Gilles Bensimon's Watercolour is a series of images that Gilles began to create in 2011, and continued to explore for two years. The works mark a significant departure from his well-known earlier figurative oeuvre, from his decades of work in photography, fashion and culture.
Fascinated by the natural beauty of flowers, and by their intimate associations with myriad varieties of cultural expression around the world, Gilles has both literally and metaphorically submerged himself - and untold volumes of freshly cut blooms - into pools of water to create amazing blossoms of colour.
The resulting images present a range of wonderful palettes, each created from three key elements which Gilles combines to startling effect: the ravishing bouquets, his swift movements, and the chance reflections of light, filtered through a gauzy, watery surface.
Blurring the lines of abstraction and representation, these pictures yield a new perspective on the traditional notions associated with the depiction of the flower in art. Whether portrayed in the precision of Dutch still-life manner, the broad brushstrokes of the impressionists, or the formalist lenses of modern masters of the genre like Penn and Mapplethorpe, the flower has maintained and even enhanced its reputation as a marker for the transience and beauty of human existence.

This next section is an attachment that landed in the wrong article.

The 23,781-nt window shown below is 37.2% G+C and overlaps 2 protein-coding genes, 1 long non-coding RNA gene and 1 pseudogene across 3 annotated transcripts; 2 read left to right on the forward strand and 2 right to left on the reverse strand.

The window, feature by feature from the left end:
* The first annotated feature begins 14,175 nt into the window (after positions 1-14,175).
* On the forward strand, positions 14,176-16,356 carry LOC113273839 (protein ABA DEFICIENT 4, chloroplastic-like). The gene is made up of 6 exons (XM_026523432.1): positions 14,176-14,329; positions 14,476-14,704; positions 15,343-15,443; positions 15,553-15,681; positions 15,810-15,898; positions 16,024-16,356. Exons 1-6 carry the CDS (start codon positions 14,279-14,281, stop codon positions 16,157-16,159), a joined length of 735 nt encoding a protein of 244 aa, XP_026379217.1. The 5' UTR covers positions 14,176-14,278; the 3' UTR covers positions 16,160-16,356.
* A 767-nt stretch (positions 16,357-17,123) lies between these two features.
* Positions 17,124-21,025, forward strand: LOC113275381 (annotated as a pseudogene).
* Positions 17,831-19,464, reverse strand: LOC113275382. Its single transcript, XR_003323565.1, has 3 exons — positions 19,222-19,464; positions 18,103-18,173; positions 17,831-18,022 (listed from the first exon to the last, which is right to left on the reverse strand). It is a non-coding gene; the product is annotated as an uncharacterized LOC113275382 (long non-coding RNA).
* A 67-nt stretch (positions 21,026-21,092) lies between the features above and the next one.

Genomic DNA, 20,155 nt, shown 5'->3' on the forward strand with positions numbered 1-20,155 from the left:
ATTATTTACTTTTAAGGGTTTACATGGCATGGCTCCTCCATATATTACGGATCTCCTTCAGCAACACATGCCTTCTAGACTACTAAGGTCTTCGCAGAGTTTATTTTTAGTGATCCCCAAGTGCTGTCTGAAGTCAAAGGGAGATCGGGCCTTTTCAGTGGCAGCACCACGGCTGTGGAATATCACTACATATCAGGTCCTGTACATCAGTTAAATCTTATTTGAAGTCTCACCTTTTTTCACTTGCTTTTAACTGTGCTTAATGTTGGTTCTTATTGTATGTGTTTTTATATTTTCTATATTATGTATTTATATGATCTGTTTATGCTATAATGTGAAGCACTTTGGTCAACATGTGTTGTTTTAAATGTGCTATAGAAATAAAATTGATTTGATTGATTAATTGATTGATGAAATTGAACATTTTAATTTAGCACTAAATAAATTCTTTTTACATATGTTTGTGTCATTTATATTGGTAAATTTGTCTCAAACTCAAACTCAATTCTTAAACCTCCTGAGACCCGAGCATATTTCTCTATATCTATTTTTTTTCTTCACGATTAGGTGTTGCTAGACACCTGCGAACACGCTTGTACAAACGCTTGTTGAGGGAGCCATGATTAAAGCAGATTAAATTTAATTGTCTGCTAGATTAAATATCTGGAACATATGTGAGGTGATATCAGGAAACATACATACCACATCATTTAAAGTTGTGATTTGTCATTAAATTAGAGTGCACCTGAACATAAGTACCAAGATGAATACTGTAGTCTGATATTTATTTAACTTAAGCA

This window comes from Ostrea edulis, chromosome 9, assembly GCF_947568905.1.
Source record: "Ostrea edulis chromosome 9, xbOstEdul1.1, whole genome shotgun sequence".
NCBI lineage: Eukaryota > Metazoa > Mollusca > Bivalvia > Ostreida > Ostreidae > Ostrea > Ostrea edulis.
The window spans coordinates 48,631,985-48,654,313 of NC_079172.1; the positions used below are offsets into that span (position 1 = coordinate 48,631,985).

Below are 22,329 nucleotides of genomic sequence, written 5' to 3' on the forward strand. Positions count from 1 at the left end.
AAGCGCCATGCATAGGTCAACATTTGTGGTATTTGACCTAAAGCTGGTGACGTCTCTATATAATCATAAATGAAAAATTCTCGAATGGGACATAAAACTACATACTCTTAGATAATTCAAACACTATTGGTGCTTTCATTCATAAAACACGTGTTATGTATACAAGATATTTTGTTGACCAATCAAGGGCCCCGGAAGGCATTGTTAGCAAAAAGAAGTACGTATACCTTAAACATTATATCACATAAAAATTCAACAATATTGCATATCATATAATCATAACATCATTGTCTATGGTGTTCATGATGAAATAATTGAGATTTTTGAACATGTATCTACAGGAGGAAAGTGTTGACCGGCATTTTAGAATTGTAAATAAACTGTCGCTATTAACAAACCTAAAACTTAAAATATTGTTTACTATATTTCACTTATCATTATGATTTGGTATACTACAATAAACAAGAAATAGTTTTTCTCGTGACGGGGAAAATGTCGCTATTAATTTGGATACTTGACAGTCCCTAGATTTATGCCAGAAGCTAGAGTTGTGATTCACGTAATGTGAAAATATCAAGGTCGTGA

Gilles has taken this notion in a new direction, setting himself and the resulting images apart from their traditional anchor, even as the historical references are reinforced. He remarks: "As soon as the flower is cut, it dies -- even though it retains its inherently life-like characteristics. But when I plunge them into the water, they are briefly reborn. It is as if I am bringing them back to life; the water helps me capture the essence of their living beauty one last time before they wilt and fade."
The colours are magical, taking new shapes and forms far beyond the purely representational nature of the blooms themselves. It is this inherent quality that Gilles seeks to tease out of the elements with his lens: these amazing prints give us a way to hold on to that special moment where light, water and colour combine to offer a unique, transformative experience.
An interview with Taylor Harris from WWD can be viewed here.